JEDDAH, Saudi Arabia (AFP) -- Saudi King Abdullah said Friday that world silence over Israeli "war crimes" in the Gaza Strip was "inexcusable" and would only breed more violence in the future.
"We see the blood of out brothers in Palestine being shed in collective massacres that have spared nobody, and in war crimes against humanity," the king said in a speech carried by state news agency SPA.
He said it was "all taking place under the eyes and ears of the international community ... that has stood indifferently watching events in the whole region."
"This silence is inexcusable" and will "result in a generation that rejects peace and believes only in violence," he said.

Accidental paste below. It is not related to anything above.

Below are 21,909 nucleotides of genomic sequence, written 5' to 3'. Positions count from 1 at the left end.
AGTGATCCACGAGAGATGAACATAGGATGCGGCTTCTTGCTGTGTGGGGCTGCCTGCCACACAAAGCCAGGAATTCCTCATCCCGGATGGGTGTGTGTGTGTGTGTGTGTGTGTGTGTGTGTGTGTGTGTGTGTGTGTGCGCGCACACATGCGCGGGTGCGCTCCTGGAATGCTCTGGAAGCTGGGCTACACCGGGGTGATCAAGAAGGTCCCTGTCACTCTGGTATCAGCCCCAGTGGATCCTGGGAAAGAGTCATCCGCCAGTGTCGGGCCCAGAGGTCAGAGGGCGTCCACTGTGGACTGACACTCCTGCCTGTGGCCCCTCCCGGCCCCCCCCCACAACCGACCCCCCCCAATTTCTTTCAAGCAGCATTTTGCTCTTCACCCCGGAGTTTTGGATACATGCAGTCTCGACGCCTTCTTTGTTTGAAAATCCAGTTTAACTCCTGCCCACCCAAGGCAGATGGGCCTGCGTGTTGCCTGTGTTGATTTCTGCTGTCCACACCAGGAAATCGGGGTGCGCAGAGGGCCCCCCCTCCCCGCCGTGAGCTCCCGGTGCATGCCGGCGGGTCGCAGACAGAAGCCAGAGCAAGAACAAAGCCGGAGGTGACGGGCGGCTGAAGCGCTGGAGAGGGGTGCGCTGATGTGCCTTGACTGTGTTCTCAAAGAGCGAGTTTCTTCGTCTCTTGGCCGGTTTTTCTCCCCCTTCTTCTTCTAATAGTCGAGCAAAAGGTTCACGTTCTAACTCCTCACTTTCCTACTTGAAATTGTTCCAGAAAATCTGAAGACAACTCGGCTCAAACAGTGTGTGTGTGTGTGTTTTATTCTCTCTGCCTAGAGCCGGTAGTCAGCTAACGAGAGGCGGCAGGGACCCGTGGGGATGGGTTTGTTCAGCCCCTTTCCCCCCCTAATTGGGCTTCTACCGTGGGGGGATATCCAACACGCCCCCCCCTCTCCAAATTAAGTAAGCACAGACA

The conflict that broke out on July 8 has killed nearly 1,500 on the Palestinian side, mostly civilians, and 63 Israeli soldiers, two Israeli civilians, and a foreign national.
Abdullah also lashed out at religious extremism, urging "Muslim leaders and scholars to ... stand up to those trying to hijack Islam and portray it as a religion of hatred, extremism, and terrorism."
"It is a shame and a disgrace that these terrorists kill, mutilate (dead bodies), and proudly spread (pictures) in the name of religion," he said.
His remarks were an apparent reference to Islamic State Wahhabi militants operating in Iraq and Syria.
ISIL has declared a "caliphate" in areas it controls in the two Arab states, with their lightning advance in Iraq in June seen as also posing a threat to Saudi Arabia and Jordan.
Saudi Arabia, an ultra-conservative Sunni kingdom and home to Islam's holiest sites in Mecca and Medina, shares an 814-kilometer (505-mile) border with Iraq.